A bit of a flutter

July 27th, 2014 by dad

Dorje phoned his mom.

“We’re on our way home now, from Grand West. Dad left me in the creche while he went gambling… Yes! He left me in the creche, while he lost R6200… I don’t know how long he left me there, but it seemed like a long time.”

A bit of a flutter

Getting back, a very stern looking mom wasn’t keen to let me drive off and wanted to know what was going on.

She phoned her mother, Dorje’s grandmother, the next day, to tell her the story. She was apparently ready to drive out, feeling I needed an intervention.

It appears Dorje’s acting ability is coming along well, as he managed to string the story along for quite a while. The real story, that we went to Grand West to the movies and the ice rink, is nowhere near as exciting to read about but, happily, was both much more fun to be involved in, and much less expensive. It also doesn’t require “an intervention”, which sounds like something I really don’t want to be involved in!

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July 16th, 2014 by dad

Dorje started playing Pokemon in about September last year thanks to a friend at school and has since then been, putting it mildly, Pokemon crazy.

I’d never played Pokemon before. The closest I came was when some servers at a place I worked at were named “Wartortle” and “Bulbasaur” after Pokemon characters. Pokemon is a franchise owned by Nintendo, and consists of video games, movies, books, and much else, but it’s the trading card game that has captured Dorje’s attention. He goes to a local club once a week and plays in all the tournaments he can. I happened to be in Jhb around the time of the Pokemon nationals (yes, Pokemon has nationals, and even a world championship), so took Dorje with me to play in this year’s event.

Dorje at the 2014 Pokemon nationals in Jhb

In the game, players build a deck of 60 cards (from the thousands available) and battle against an opponent, the winner being the first to gain six prize cards, earned by knocking out opponent’s Pokemon.

The game is far more interesting than I’d imagined, with lots of complexity. There are three elements to playing well:

* Building a good deck. This is the most important element, as, even the best player wouldn’t be able to overcome playing with a weak deck. You can buy a starter deck (new ones are released regularly), but this would be a very weak deck in tournament play, and to make the deck competitive, you need to obtain other cards. This is where Nintendo make their money, as with so many cards, booster packs, new releases, the game can be as expensive as you want it to be, and many players get the cards they need to build a good deck by spending lots of money. Dorje spends all his pocket money on Pokemon, but you can also borrow and trade cards. The club he plays at is very beginner-friendly, loaning competitive decks to new players, especially juniors. Dorje enjoys collecting the cards too, so some of his trades haven’t been very good for his gameplay, with him swayed by the full-art version of a card he already has.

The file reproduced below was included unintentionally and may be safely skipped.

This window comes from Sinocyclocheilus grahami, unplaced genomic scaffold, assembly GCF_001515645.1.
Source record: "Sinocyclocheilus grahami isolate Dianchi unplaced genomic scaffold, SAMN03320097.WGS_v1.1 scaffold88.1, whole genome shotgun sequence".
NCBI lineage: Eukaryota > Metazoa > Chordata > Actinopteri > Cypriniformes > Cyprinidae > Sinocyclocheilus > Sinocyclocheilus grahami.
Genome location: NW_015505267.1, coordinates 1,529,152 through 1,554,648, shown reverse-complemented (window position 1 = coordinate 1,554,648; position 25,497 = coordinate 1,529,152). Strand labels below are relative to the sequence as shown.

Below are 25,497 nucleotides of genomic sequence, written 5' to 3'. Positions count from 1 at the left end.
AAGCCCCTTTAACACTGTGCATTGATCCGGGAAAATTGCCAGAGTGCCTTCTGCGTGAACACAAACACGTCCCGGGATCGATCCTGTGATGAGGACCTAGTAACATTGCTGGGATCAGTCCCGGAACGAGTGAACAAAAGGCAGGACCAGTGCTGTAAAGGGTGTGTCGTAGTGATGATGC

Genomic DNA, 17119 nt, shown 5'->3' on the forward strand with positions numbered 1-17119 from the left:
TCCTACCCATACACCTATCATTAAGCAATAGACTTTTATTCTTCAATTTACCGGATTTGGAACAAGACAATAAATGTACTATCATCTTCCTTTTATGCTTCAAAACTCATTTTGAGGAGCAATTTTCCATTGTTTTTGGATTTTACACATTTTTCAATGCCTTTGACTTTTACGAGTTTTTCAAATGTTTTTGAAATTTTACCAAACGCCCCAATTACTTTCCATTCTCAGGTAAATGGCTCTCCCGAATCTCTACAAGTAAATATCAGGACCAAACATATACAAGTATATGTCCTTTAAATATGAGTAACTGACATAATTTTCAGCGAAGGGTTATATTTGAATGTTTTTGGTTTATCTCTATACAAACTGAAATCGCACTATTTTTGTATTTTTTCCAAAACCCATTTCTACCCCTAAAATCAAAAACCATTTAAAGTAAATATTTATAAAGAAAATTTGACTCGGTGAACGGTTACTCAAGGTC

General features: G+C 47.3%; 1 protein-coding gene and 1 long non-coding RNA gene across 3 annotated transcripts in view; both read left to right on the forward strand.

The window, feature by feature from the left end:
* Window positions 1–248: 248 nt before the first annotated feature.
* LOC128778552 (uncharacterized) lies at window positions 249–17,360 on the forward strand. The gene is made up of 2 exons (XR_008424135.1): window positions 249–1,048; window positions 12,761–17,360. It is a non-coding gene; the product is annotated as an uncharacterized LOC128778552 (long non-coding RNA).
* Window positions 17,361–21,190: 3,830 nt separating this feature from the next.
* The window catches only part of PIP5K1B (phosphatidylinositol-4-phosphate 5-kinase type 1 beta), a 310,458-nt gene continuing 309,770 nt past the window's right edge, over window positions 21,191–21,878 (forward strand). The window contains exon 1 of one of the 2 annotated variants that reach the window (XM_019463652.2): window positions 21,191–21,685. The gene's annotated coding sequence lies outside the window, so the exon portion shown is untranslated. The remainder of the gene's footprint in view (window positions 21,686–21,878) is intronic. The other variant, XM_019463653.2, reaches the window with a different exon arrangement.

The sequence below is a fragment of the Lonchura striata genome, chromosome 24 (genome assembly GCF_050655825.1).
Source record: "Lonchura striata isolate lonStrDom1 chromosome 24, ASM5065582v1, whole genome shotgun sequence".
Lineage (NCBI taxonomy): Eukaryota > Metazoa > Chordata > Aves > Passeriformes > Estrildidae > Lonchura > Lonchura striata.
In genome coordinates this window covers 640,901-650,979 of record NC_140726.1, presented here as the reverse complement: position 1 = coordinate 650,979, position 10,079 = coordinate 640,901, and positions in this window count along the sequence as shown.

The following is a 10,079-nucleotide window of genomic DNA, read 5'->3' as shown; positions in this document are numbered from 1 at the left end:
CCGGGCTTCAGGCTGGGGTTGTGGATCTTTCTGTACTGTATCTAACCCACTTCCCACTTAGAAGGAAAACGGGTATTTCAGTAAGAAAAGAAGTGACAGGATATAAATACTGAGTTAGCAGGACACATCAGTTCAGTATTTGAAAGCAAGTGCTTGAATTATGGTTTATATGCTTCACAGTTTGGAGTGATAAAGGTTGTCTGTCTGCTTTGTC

Building a good deck takes real skill. With new cards being released all the time, and old cards being retired, the definition of a good deck is never static. It’s also relative to your opponent’s decks, since cards have weaknesses and strengths against each other. Fire pokemon are strong against nature pokemon, but weak against water pokemon, for example, so stacking a deck with fire pokemon may be great against an opponent with mostly nature pokemon, or in a tournament where most players are playing nature pokemon, but could backfire against a heavily water-stacked deck. And there’re many more matchups than just fire-water-nature.

* Next, is the actual gameplay. It’s possible to have a great deck, but not play it very well. This is where most of the complexity comes in, as to play well, you need to know your own deck backwards, as well have knowledge of other cards you could come up against.

I used to think it was mostly down to the deck, and I play with Dorje by printing cards to give him some opposition. At one point, he was beating me continuously with his strong fairy deck. Convinced it was the deck, we swopped decks, but Dorje continued to beat me convincingly. There’s a high degree of skill in the game, and it’s a prerequisite to know all the cards well.

* The final element is luck. The sixty cards are drawn in random order, so it’s possible for a great deck to struggle simply because the right cards aren’t coming up at the right time. There’s far less luck than it seems at first glance, as good deckbuilding should take this into account, and in tournaments matches are usually best of three, which mitigates a one-off result due to bad luck.

The junior section (up to ten years old) is very small, with most tournaments having less than ten entrants. To date, all the tournaments have either been by Kade, who’s also the national champion, and wins most events, or by Dorje, who’s won one or two as well, including the latest Cities.

Dorje vs Kade, the junior national champion

I wish they’d had Pokemon when I was ten. Tempting as it is, I’m resisting getting more involved for now!

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